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1

I don't know about Unity 5, but in 4, you can click on your model in the Scene window. On the Mesh Renderer properties, there should be at least one material. To start, set the shader to "Diffuse", and click on "select" to select the texture. The character should appear textured. If you want to save these settings for future use, drag the object from the ...


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If you have to model that kind of effect in a 3d space such as on a planetoid you are going to need the system to respond to different camera angles and a sprite sheet just isn't going to work unless you pin two of the axis's which your description indicates isn't feasible. Depending on the game engine you are using, a particle system is going to be the ...


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You can always try tree[d]. It is an old program from frecle that allows you to create various trees. I believe the devs have stopped updating it and the download link is down. You can find it via the webarchive site here


4

This is entirely a matter of convention. (Since you didn't mention any particular tools.) But! If you are modeling in the same default orientation as your screen, which you say is right-handed, X-right, Y-up, and therefore Z-towards-you, then it would be natural to model your characters facing you, where forward is Z-positive. Which also implies your ...


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It is not that hard if you think about if for a while. Now the following assumes that you have perfect rectangles as faces in the OBJ. (I honestly don't know how to do arbitrary polygons.) I think you can build a orhtonormal R3 matrix from the values in the OBJ. You have 4 vertices: v 0.0 0.0 0.0 v 0.0 0.0 1.0 v 0.0 1.0 1.0 v 0.0 1.0 0.0 ...


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My lighting problem was caused by two things. 1.) My input layout's TEXCOORD was set to DXGI_FORMAT_R32G32B32_FLOAT instead of DXGI_FORMAT_R32G32_FLOAT. I suspect that this was behind the weird debug output I was seeing from my shaders, but I'm not sure. and 2.) My light was facing down the negative z axis, instead of the positive z axis. Either of these ...


1

You don't need anything special to do this. You can "up-convert" a Vector2 to a Vector3 with z = 0 by writing: (Vector3)shapeIn[p]; This will give you your shape in 3D, oriented in the XY plane (vertically, facing the default camera position you'd get for a new scene). (0, 0) in the source shape will map to (0, 0, 0) in the scene. You can now use all the ...


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I guess you could use a trail system much like the one provided for a similar problem:How to approach 360 degree snake without having it "slide" if you can get the transform of every point of your splines (all of them) you can then add them to a List and use the trail system to traverse them.


1

I would agree that it would be best to go fully 3D billboard with this. You can do this without shaders (well, you would use the built in BasicEffect which is an already written shader for you). Move the camera away from the scene and decrease the FOV. here's why: When you move the camera close to the scene and widen the FOV, the close fighter (blue ...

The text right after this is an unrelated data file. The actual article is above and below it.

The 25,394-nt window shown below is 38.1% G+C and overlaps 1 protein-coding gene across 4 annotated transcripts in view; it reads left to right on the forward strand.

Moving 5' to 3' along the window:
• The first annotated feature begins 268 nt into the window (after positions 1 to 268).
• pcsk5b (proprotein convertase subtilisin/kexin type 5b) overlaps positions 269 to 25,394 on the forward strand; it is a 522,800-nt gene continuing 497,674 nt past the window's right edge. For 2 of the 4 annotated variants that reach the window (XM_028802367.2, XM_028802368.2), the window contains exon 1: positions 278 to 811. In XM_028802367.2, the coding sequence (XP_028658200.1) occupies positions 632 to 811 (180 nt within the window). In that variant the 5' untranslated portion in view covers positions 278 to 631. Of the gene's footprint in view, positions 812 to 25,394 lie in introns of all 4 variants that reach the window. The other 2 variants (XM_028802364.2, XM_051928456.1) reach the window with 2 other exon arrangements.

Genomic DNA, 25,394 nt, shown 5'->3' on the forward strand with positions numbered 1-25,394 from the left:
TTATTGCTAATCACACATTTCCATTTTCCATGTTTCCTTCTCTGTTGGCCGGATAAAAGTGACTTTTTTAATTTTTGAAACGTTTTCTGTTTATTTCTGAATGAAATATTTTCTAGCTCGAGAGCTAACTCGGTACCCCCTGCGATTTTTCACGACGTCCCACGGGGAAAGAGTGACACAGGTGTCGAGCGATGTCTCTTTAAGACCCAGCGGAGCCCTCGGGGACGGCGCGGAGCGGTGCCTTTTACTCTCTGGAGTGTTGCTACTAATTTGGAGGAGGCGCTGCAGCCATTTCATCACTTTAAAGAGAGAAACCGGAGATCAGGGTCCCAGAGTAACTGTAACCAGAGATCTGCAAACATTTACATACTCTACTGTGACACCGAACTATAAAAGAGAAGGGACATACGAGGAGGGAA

2

Its a guess but ... Maybe they just have a skybox behaviour where they track clicks to particular locations on each "quad" of the box. This basically means each "scene" is no more than 1 cubes worth of verts and indexes. Puts a lot of load on your artist though. You could test this by rendering a normal cube inside out and putting the camera inside it, ...


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This is entirely an issue of shader configuration. Without completely reiterating the workflow in the Unity manual, you'll probably want to apply the new Standard Shader and then, using the material charts, and adjust the material's parameters accordingly.


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I was seeing a similar issue. To investigate further I added an editor script like this, to log the vertices of the mesh I applied it to: using UnityEngine; using System.Collections; using System; [ExecuteInEditMode] public class TestScript : MonoBehaviour { void OnEnable() { Mesh mesh = GetComponent<MeshFilter>().mesh; ...


1

The first thing that comes to my mind would be to render your 3d graphics with a cel shader. I'm not too familiar with the technique, but basically, it makes your 3d models look cartoonish. I think some game companies put a lot of effort in this kind of technique to really give a nice look to their game and they really make it part of the artistic process. ...


3

You can do this in two ways, both of which require 3D cameras and projection: First, give all of your objects a 3D position in the world. // XYZ Vector3 Position; Next, create a camera with a position and orientation: class Camera { // Position of the camera in the world Vector3 Position; // Place where the camera is looking Vector3 ...


1

I think you should break this up into multiple questions and try again. Offhand, I see 3 questions that all warrant their own detailed answers, but there are probably more that you can ask to get the detailed answers you wish for: Using 3D to generate 2D Sprites You can just use 3D as a way to render Sprites, i.e. by creating your animations, then ...



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